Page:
Why motion-capture will change gaming - and acting - forever


About 18 months ago, I interviewed actress Claudia Black for a story on voice actors. (You can read that one here). It was a great interview, we chatted for about an hour on various topics to do with voice acting, and our thoughts on where we thought the industry was going.

One of her comments stuck with me. She mentioned she was working with Gore Verbinski, the director of Pirates of the Caribbean, for an animated movie called Rango. She said she had been at his company’s production offices for some sort of meeting, when she noticed a copy of Uncharted 2 sitting around. That sparked a conversation with the owner of the game, and in turn, Verbinski got involved. He talked about how much he loved games, and the huge potential for games to show the rest of the entertainment industry how to improve story-telling. 

Now, none of this is any big surprise. Anyone interested in the BioShock movie project would know Verbinski was attached to the movie for a long time, and ultimately abandoned it because it was simply too expensive and would require an R rating.

But the conversation represents part of a key trend I feel is going to change the games industry within the next five to 10 years.

Now, I’m not a futurist. I have no experience in either making films, or games. I’m just calling out the trend as I see it. Because it is a big trend, and one that has the potential to influence both the interactive and passive entertainment industries.

One of the biggest trends in gaming hasn’t been motion-controlled games, or even the shift towards ultra-violence, although both of those things are real and worth discussing. Instead, I think motion-capture will be the shift that ultimately steers gaming towards becoming a medium that other entertainment creators, specifically in the film and television industries, will respect and actually want to be a part of. The casting of Ellen Page in the upcoming Beyond: Two Souls is simply a stepping stone in that process, and evidence that it is occurring.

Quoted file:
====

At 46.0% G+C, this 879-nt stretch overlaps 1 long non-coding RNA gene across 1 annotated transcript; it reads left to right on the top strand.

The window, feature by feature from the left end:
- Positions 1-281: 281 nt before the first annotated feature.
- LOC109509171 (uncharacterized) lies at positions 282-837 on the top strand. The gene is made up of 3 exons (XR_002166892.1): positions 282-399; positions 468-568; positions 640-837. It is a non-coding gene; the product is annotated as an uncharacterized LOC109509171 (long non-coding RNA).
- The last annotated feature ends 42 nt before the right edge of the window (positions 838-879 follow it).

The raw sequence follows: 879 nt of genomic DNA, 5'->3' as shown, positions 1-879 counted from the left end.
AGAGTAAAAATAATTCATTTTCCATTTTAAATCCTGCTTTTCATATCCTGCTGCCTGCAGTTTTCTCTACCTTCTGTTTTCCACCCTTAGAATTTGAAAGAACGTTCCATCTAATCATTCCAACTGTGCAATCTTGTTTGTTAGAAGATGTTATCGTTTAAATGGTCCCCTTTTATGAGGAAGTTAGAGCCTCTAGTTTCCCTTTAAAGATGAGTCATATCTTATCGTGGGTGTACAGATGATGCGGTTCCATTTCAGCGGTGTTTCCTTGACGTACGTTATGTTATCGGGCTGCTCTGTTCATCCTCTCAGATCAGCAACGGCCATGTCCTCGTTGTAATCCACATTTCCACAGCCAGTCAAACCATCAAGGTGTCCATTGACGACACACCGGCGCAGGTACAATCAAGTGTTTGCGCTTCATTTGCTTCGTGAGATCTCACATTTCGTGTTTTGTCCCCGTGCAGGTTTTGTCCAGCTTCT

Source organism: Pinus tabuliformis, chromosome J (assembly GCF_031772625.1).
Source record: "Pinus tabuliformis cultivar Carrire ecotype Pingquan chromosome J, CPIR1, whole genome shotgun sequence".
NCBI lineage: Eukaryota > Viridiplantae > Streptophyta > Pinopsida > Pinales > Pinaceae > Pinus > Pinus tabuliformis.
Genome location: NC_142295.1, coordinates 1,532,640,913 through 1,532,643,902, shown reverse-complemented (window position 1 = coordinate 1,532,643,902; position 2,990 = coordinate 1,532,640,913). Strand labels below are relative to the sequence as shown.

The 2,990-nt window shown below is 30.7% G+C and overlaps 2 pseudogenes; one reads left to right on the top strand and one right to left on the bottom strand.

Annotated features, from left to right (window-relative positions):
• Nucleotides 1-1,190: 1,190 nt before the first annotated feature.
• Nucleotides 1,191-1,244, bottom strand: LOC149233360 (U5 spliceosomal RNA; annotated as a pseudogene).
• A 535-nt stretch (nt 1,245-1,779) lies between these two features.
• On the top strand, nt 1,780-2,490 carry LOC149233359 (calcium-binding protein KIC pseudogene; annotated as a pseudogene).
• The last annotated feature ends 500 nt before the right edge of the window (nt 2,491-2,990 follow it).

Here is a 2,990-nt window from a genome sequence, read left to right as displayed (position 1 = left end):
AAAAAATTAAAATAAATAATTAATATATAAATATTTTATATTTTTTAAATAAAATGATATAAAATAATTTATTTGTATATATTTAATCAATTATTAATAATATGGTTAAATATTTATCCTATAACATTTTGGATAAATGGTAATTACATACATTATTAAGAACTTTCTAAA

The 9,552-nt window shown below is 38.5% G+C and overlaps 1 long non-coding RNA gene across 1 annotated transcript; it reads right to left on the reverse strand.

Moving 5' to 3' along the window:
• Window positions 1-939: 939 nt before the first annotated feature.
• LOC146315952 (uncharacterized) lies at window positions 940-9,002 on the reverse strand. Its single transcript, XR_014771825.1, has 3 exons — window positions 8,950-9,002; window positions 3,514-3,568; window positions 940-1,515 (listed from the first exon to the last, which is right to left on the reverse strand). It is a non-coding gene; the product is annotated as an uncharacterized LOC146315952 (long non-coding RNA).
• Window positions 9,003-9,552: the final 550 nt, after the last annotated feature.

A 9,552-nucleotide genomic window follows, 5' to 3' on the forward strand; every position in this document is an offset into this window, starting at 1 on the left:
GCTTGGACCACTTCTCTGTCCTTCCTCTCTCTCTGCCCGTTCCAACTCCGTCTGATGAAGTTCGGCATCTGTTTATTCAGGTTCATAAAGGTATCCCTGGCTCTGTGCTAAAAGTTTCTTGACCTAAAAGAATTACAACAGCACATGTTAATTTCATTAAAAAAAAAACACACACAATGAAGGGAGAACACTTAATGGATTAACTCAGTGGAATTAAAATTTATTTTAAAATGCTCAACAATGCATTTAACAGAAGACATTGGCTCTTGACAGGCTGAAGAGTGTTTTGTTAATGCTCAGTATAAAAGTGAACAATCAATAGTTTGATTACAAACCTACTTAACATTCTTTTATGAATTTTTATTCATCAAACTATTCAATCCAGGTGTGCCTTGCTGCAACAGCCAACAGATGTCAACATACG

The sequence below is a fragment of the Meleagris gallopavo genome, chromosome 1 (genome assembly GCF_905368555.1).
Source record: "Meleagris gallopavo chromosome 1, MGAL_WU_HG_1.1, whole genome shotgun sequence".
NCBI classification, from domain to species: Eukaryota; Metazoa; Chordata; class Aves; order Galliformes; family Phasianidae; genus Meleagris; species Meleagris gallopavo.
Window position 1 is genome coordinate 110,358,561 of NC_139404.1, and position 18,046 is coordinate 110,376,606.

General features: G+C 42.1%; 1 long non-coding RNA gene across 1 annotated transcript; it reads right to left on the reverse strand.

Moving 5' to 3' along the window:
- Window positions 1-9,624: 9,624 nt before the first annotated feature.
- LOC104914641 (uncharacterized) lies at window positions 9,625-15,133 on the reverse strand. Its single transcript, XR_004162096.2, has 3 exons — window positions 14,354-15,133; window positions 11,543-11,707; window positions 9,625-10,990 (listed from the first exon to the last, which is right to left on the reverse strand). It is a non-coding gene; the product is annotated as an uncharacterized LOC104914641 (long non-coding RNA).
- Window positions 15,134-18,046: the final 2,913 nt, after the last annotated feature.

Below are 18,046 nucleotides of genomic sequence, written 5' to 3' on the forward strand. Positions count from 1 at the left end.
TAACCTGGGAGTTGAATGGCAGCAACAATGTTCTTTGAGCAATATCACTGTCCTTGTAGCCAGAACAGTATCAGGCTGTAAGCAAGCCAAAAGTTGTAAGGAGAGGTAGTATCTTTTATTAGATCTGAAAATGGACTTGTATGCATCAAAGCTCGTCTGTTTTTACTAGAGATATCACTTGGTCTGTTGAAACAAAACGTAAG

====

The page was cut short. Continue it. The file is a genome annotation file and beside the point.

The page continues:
Motion-capture is something that has been around for years. It’s not new by any stretch of the imagination, and developers have been using it for a long time as a staple for complicated movement designs. But the past few years has seen a shift in the way we use motion-capture technology to the point where actual casting decisions are being made because of it.

Developers are now using motion capture to control more realistic facial expressions, and in turn, portray more complex and nuanced emotion. This is the essence of David Cage’s comments this week when he said the PS4 would enable games to capture the human facial expression much clearer than ever before.

If you take note of the major games released in the past six months, and in the coming release window, motion-capture is a staple. Ubisoft made a key point of the fact the characters in Assassin’s Creed III were filmed with motion capture, and made several mentions it worked with actor Michael Mando to portray the psychotic nature of Far Cry 3’s villain, Vaas.

Square Enix made a big song and dance over the fact Tomb Raider will have a character completely tracked by motion-capture, and last year at E3, David Cage announced Beyond: Two Souls would once again be using motion-capture as the basis for its acting. Many of the games announced at E3 used some type of motion-capture, including those presumably set to appear on next-gen systems.